By LESLEA M. HARMON
Marlana Robles has updated her home while keeping some original features to mix the old with the new.
The outside of the home keeps of its older charm, but the inside is more modern than classic.
SILVER GROVE HOME IS STILL BLOOMING
Retired from the Marine Corps, Marlana Robles picked New Albany as her new hometown, randomly from a map of the United States.
“I couldn’t have picked a better neighborhood,” Robles says of Silver Grove subdivision in New Albany. “My neighbors are so warm and friendly. We check on each other, and they’ve told me so much about the history of the house.”
Now a teacher in Louisville, Robles has made remodeling her McClean Avenue home her passion. In a neighborhood that was once a 100 acre watermelon farm, her home is the original dwelling.
“I found a postcard inside one of the walls, dated from 1906,” Robles explains. “The sender told about the long trip back to Charlestown, after visiting this house when it was new.”
While Robles maintains a healthy respect for the past, there is nothing museum-like about her historic home, unless by “museum,” you mean “art museum.” Although she claims not to be creative, a centerpiece of her warm and sunny living room is a multi-colored sculpture Robles painted and assembled herself. “I found the cardboard forms in the back of a magazine,” she says. “I painted them and then turned them different directions, and framed it.”
Complementary colors throughout the house bring energy and liveliness to the stylish digs. The sunny yellow living room trimmed in blue and green gently glows from the deep violet kitchen. “Live,” “Love,” “Dream,” and “Laugh” are the four commandments that highlight the kitchen, in large script letters around the room.
“I’d like to insert ‘belly’ over this one,” says Robles, pointing to the “Laugh” sign, which hangs in the doorway between the kitchen and living room. “It’s not enough to just laugh, you’ve got to belly-laugh once in awhile.”
There’s plenty of room to belly-laugh, not only inside the house, but outside the kitchen on the spacious shaded deck. Robles extended the original deck, making room for a table and additional chairs. She also had a concrete patio poured at the rear of the house, wrapping around from the deck to her hot tub. A privacy fence encloses the area.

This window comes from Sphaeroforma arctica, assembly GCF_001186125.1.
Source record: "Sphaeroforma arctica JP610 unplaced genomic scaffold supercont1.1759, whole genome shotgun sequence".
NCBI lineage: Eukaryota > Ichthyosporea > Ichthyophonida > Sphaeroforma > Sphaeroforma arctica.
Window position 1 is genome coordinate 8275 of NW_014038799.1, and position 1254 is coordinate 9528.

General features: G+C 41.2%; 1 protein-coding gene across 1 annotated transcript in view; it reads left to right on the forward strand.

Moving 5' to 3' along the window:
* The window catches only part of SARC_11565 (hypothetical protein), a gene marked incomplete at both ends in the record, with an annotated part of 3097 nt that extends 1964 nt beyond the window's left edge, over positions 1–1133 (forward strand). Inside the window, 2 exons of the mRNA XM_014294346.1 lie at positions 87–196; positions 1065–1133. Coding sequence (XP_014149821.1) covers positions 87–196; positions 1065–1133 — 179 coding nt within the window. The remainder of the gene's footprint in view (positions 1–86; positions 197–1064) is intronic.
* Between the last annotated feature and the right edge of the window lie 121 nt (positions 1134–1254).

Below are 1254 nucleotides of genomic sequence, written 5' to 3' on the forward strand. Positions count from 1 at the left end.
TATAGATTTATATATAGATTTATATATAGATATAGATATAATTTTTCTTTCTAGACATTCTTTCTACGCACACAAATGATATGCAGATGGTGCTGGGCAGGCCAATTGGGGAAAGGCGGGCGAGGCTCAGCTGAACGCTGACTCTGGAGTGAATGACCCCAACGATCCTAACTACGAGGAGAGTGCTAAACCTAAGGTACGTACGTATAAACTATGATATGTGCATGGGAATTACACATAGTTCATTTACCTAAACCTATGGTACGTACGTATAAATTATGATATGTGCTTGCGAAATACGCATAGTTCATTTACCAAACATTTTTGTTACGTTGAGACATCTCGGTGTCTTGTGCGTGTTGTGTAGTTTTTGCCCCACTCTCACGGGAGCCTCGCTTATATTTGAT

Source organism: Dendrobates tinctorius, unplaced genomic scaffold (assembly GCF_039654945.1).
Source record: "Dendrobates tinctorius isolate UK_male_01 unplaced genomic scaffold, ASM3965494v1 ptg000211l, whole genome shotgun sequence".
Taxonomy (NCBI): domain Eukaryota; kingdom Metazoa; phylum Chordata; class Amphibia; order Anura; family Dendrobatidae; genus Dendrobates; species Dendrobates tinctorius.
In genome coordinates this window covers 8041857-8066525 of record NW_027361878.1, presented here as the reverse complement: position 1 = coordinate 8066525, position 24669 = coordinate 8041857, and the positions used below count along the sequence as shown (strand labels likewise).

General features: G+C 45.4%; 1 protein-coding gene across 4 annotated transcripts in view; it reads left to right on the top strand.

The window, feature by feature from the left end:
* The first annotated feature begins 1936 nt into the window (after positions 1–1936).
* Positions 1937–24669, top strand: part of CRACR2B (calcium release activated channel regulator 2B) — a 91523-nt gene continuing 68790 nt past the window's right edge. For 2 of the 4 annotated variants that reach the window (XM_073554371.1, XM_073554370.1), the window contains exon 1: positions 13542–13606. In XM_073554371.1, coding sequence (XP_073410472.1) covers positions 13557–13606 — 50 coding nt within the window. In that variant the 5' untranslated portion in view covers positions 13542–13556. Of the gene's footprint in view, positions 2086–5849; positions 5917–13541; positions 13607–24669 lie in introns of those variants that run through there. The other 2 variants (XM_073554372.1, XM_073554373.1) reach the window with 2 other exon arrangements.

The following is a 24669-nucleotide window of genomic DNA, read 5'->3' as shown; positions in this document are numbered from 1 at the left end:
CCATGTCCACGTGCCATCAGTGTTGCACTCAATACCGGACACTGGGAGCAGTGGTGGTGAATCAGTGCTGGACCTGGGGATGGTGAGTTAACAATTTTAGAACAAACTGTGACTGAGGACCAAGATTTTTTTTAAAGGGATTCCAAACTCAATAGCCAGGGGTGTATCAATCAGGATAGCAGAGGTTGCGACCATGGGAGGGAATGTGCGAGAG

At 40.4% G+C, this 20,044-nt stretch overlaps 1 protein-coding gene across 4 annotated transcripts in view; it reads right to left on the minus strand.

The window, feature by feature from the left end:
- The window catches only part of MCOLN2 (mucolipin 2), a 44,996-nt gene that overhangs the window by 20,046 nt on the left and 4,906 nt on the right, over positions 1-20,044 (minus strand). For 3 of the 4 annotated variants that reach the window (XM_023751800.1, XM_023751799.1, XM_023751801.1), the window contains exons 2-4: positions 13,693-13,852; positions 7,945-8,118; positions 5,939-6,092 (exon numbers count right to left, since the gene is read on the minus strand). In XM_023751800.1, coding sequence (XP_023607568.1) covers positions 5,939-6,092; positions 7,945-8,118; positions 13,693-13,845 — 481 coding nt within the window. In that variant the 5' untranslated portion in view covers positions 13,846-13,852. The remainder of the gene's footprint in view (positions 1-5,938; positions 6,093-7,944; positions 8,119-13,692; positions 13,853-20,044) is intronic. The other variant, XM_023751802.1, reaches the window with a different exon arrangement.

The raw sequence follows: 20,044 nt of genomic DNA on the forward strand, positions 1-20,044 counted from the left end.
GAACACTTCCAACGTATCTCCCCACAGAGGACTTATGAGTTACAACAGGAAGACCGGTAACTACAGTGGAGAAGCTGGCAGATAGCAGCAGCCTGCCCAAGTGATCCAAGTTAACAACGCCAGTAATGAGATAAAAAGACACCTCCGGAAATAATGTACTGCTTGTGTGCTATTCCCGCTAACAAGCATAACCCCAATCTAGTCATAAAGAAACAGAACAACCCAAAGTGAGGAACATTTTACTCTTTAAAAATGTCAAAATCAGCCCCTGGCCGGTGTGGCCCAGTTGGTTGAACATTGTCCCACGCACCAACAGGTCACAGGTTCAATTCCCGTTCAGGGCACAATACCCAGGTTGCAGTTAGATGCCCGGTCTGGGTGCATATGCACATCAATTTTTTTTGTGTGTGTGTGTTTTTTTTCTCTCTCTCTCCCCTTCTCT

“When we first took the original fence down, the neighbors said the back yard looked so much nicer without it,” says Robles. “I agreed.” Relocating the privacy fence affords Robles a wide-open back yard bordered by shade trees, leaving lots of sun-filled patches for a future garden spot.
Robles did much of the remodeling and “This Old House” maintenance herself.
“Sometimes I like to rent tools just to see how they work,” she confesses. “We’ve jack hammered the basement now,” she laughs, explaining how the process sent vibrations through her grown son’s body. “I like to hire contractors that let me do some of the work, as well,” Robles says. “That way I learn a lot.”
At the end of the day, Robles’ comfy master bedroom awaits her. Decorated in darker tones from the warm end of the palette, the deep reds and rusts harmonize well with the working fireplace, neutral carpet, and houseplants. Contemporary artwork decks the walls in the private retreat.
Robles chose colors to use throughout the home from pieces of artwork, or signature furnishings. She then accessorizes the room accordingly. Sometimes her first impulse isn’t the right one. “I like how they call those little cans of paint ‘auditions,’” she says. “Sometimes you’ve got to get the color on the wall before you know if you like it.”
While Robles has completely redone the entryway and several other rooms of the house, it’s still a work-in-progress. Plans for overhauling her pantry, office nook, and second bathroom are beginning to come together, while she leaves her mind open for how to assemble a media room from a former bedroom, and a bedroom suite in the rear of the house. Between retiling the bathrooms and choosing new paint colors, Robles is content to enjoy her achievements while the rest of the house takes shape in her imagination.
Locals may not have been able to rent power tools 100 years ago, but one can’t help but think the industrious farmers who dug out the basement by hand (hauling dirt away by the horse-cart load, according to an elderly neighbor), would be pleased with Robles stewardship of the farmhouse.
Whether replacing the ceiling beams, the subfloors or the windows in the house, Robles is blooming where she’s planted in her New Albany home.
Photos by JEROD CLAPP